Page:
Catherine Toth Fox: Why Do We Feel Compelled To Get A New Phone Every Year? - Honolulu Civil Beat


About the Author

Catherine Toth Fox

Born and raised on Oahu, Catherine Toth Fox is an editor, writer, children’s book author, blogger and former journalism instructor. She is currently the editor at large for Hawaii Magazine and lives in Honolulu with her husband, son and two dogs. You can follow her on Instagram @catherinetothfox. Opinions are the author's own and do not necessarily reflect Civil Beat's views.

Opinion article badgeDid you watch it?

I didn’t. Nor did anyone I know.

Apple has been turning press release material about new products and upgrades into special events broadcast around the world for more than a decade — and the buzz has been legit. Consumers and critics chatter online about these new products for weeks leading up to the events, speculating what the tech titan has been secretly designing on its Cupertino campus.

But this time around, when Apple announced upgrades and product redesigns at its “Far Out” event on Wednesday, only true Apple nerds seemed to care. Even Eve Jobs, the daughter of former Apple CEO Steve Jobs, mocked the event on her Instagram story, showing a meme of a man holding up a plaid shirt identical to the one he’s wearing with the caption, “Me upgrading from iPhone 13 to iPhone 14 after Apple’s announcement today.”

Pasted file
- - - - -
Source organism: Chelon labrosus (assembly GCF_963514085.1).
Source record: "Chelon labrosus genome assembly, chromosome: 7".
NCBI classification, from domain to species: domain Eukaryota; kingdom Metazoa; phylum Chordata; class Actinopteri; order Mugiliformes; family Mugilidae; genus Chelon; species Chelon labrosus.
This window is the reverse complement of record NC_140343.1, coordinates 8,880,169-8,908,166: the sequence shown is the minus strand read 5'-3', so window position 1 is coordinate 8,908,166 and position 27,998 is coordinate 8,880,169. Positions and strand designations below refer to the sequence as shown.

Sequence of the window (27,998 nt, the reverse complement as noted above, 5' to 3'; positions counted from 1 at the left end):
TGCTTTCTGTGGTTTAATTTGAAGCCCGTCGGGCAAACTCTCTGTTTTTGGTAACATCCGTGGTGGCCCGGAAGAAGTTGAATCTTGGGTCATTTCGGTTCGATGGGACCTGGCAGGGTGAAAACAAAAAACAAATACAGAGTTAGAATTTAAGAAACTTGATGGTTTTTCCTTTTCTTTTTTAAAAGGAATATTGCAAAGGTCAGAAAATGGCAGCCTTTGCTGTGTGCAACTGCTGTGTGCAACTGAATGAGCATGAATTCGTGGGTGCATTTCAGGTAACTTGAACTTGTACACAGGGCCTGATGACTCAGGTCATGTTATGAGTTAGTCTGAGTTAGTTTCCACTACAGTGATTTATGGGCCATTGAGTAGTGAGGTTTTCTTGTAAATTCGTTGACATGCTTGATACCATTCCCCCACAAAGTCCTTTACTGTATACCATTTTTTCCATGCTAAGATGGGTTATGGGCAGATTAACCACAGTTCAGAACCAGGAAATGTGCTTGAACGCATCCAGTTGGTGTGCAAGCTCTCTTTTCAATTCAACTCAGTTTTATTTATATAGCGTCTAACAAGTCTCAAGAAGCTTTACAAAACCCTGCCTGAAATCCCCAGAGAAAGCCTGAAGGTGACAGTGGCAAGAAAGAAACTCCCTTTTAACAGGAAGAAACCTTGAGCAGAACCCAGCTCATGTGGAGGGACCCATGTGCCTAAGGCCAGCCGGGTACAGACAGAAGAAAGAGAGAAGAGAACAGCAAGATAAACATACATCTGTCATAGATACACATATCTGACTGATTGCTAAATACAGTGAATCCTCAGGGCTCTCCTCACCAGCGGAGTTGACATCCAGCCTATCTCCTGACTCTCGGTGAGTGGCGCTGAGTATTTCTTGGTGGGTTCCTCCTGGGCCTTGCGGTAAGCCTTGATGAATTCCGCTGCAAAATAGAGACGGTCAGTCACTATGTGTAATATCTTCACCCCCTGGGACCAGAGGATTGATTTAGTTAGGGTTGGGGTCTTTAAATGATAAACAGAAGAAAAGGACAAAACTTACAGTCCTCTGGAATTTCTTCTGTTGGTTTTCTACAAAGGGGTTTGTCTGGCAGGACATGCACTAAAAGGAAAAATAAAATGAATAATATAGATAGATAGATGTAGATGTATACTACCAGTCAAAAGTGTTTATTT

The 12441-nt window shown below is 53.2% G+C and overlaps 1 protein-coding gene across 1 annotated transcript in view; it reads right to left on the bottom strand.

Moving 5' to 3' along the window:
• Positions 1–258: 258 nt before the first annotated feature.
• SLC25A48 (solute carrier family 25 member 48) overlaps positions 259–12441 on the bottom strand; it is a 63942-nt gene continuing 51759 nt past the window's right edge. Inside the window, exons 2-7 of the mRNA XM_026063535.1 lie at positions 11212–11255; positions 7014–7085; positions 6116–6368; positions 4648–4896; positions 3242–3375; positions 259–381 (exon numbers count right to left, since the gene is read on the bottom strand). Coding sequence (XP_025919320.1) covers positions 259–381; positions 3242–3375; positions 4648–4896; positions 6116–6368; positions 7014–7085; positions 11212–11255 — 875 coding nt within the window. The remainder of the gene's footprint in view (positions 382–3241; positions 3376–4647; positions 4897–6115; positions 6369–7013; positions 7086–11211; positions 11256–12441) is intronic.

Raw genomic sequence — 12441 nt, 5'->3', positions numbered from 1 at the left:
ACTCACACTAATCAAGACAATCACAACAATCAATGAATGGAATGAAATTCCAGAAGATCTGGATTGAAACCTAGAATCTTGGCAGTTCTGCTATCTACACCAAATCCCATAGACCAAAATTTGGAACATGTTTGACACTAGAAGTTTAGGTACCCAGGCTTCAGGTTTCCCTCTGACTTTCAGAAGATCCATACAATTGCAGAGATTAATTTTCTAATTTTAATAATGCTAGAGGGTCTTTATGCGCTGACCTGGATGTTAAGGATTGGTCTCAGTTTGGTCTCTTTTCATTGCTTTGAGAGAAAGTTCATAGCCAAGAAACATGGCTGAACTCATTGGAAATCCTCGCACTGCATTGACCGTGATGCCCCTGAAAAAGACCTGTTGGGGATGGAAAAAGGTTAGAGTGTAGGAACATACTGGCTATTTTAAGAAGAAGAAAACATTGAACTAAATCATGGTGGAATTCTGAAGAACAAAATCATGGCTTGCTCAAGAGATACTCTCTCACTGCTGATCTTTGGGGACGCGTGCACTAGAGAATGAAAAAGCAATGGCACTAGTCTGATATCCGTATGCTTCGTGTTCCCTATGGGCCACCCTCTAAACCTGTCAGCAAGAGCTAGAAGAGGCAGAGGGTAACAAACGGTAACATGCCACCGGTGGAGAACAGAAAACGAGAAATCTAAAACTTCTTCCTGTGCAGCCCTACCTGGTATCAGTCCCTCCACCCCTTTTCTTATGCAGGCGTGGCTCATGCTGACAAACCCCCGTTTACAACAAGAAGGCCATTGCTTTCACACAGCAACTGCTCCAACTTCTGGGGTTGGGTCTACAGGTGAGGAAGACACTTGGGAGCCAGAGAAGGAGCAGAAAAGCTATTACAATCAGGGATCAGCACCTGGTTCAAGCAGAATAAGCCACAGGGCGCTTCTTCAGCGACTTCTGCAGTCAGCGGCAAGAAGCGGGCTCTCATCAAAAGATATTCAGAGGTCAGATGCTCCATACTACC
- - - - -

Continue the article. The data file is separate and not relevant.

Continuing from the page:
Another great line from the comments of an online blog about it: “(Far Out) is a reference to the price of the new iPhone. Far out of reach of mere mortals.”

I feel the same way most years, when Apple reveals its newest lineup of smartphones, laptops and other gadgets that don’t seem very different from what I dropped an entire paycheck on the year before.

In a word: underwhelmed.

And yet, here I am, reading about the new, larger iPhone 14 with a longer battery life that I don’t need, a camera with a faster aperture that I don’t need, and a crash detection feature that I don’t need. And I’m thinking, “Maybe?”

Apple is the master of getting into my head like this. I already own two MacBook Pros, a MacBook Air from 2011 (that still works), a 27-inch iMac that’s somewhere in the back of my closet, Apple TV, an Apple Watch, an iPhone 13, a pair of Air Pods, a classic iPod that might be worth more than it cost when I bought it and an iShuffle that won’t even charge. Now I’m almost convinced that this new iPhone could save my life. (I mean, what’s $1,099 when you’re talking about your life?)

And there it is: The idea that I may need an overpriced upgrade to a phone that I already own, that works just fine.

This is how Apple has become one of the richest public companies on the planet by market cap at nearly $2.5 trillion as of September.

Mobile phone.